Yet here’s the thing, just as anyone could ask for a hug, then also the other person MUST have a right to refuse, yeah? Otherwise the right to do whatever one wants with one’s own body is seriously compromised. So as long as the asker is happy to be disappointed sometimes, this is a perfect scenario – someone who is able to ask for hugs is in the best position to get lots!

    So the only – and I really mean ONLY- problem with this situation is when you have an inability to accept a decline. There is absolutely no shame in really wanting a hug, or in asking, but once we start to use the word ‘need’ it becomes a gun to someone’s head, How can they deny you what you ‘need’? Especially if they are there to help you. But what if they just don’t want to hug? For any reason, no matter what? So in this case your mind didn’t help you, by saying, “You really NEED a hug’ as though your survival depended on it, when in fact it did not. Please don’t assume I think you were exaggerating; I know that you were genuinely convinced that you couldn’t do without that hug. It was your mind that set you up for a fall.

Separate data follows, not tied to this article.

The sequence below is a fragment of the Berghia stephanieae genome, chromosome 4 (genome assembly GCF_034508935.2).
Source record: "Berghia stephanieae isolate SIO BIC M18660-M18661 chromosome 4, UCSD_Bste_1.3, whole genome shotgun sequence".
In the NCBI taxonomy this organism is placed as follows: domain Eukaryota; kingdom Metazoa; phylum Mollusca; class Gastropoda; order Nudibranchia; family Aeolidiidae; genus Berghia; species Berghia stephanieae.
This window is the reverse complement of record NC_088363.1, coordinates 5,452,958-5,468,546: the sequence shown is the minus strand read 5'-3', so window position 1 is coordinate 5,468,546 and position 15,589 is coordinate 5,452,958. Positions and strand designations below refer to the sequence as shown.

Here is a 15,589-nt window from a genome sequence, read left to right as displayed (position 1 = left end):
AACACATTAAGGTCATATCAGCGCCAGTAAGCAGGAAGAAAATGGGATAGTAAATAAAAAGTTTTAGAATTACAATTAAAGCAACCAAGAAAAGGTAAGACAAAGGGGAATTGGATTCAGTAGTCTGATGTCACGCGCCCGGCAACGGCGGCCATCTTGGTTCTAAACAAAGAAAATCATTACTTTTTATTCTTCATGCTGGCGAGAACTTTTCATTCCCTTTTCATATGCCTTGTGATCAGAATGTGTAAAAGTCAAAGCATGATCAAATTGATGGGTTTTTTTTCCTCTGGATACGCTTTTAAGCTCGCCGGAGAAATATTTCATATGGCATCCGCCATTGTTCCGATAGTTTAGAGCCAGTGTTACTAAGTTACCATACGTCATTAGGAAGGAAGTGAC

The trouble is that if we tell ourselves we ‘need’ something then it makes that thing unbearable to do without. If we subsequently experience a ‘no’ we go into a shame response, which is natures way of saying that we risk being excluded from the group. Shame is probably justified here, because asking for hugs always carries a social risk (whether we like it or not, it just does; I don’t make the social rules!)

    Fortunately there is an antidote. It involves practice (of course!) Hold your body upright, and practice looking strong in the mirror, and saying in a soft but matter-of-fact voice, “I would really like a hug, and at the same time, I can survive not having one.” At first your brain will fight you; that ‘Little’ voice’ will come up with EVERY justification for the word ‘need’ but remember, this is a distortion, and leads you to bitter and painful disappointment. Giving your potential hugger a choice avoids that my-needs-versus-yours ultimatum. No place for shame there.